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The venerable Cinegrill restaurant, which has served diners since the 1940s, is no more after closing at its last location at the end of May.

One factor leading to the 70-year-old eatery's demise: It was too close to a worship hall operated by The Church of Jesus Christ of Latter-day Saints.

Cinegrill moved from its previous location of 21 years on 300 East near 400 South in 2014, citing a lack of parking.

Its latest home, in a strip mall at 1000 S. Main, had plenty of parking. But it sat next to a building leased by the LDS Church for Sunday services, so the restaurant could not get a liquor license. Cinegrill General Manager Christopher Lopez said at the time that alcohol sales accounted for about 25 percent of the restaurant's revenue.

The Department of Alcoholic Beverage Control denied Cinegrill a liquor license despite the fact that church officials had given the Italian restaurant written permission for a variance to sell alcohol next door.

But that magnanimous gesture made no difference. State law bars selling booze within 200 feet of a church even if that church signs off.

It didn't used to be that way.

Before 2008, a restaurant could get a variance to sell liquor within 200 feet of a church if the faith group agreed. But the Legislature changed the law, enforcing the proximity rule no matter the church's stance.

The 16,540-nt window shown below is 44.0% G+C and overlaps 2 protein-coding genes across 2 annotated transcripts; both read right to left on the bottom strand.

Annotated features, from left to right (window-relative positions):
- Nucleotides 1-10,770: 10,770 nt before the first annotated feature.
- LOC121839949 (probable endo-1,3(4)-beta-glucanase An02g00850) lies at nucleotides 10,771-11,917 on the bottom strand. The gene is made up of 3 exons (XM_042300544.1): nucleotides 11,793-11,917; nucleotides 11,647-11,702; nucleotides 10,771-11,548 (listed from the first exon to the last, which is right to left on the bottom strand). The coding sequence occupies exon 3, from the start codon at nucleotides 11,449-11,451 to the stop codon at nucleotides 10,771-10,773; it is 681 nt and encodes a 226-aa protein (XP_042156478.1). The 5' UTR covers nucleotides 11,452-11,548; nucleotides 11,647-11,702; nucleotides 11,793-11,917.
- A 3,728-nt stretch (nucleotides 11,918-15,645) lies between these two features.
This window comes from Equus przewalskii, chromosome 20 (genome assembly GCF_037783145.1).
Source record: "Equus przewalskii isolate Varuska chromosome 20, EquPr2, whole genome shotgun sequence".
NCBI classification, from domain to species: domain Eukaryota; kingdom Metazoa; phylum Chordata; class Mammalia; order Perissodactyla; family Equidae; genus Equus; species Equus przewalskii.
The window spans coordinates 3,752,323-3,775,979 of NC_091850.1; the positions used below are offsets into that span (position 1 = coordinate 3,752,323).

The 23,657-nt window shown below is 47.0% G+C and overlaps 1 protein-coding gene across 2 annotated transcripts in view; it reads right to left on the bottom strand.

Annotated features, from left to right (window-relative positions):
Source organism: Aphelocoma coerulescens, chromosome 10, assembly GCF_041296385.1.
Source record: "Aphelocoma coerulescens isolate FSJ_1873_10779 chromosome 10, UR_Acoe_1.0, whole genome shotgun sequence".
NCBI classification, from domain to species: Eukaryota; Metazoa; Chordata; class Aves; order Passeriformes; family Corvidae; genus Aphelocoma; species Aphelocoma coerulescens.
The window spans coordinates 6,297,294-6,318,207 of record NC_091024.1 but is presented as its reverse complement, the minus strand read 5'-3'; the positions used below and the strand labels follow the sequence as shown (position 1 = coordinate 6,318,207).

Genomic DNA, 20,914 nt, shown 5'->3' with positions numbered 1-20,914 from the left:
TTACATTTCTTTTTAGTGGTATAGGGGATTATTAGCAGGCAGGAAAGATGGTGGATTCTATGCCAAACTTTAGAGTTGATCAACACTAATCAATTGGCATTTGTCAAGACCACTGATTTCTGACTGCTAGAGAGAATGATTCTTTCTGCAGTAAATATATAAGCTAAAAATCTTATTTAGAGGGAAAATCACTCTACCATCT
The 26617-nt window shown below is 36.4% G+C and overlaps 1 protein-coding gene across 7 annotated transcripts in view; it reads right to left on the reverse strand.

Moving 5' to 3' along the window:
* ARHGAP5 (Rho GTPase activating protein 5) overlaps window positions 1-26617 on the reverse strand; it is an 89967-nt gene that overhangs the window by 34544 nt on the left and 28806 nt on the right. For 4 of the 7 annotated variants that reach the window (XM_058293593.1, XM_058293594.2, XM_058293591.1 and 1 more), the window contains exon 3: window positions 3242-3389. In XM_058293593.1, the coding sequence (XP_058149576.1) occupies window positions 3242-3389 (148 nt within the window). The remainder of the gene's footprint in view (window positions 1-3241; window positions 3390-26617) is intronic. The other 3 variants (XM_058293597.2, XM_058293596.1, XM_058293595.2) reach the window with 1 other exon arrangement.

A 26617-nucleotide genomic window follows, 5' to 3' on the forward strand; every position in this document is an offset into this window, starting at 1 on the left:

Why the change?

In 2006, the long-established Finn's Restaurant moved from Parleys Way to 1624 S. 1100 East — within 200 feet of a Mormon chapel across the street.

When Finn's sought a variance, the church balked and the liquor commission went along.

The denial forced Finn's to change from an all-day restaurant to a breakfast and lunch establishment, since the inability to serve alcohol made it difficult to stay open for dinner.

The liquor commission took a hard line in the opposite direction when Riverton objected to a 12,000-square-foot liquor store being built at 12600 South and Bangerter Highway.

Then-Rep. David Hogue, R-Riverton, questioned whether the DABC had complied with state law requiring the department to consult with local authorities. He asked the commission to confer with city officials in Riverton, Herriman and Bluffdale before deciding on a store location.

Commissioner Nicholas Hales said he doubted any of the cities would cooperate "because it's pretty conservative out there."

So when the church objected to the selling of booze nearby in Finn's case, the commission listened. When city officials balked at plans for the liquor outlet, it was tough luck for them. The store was built.

The LDS Church looked like an obstructionist in 2006 to those wanting a liquor license for Finn's. Years later, the church looked generous, giving its approval for a variance for Cinegrill.

In the end, it didn't matter. The Legislature made sure of that.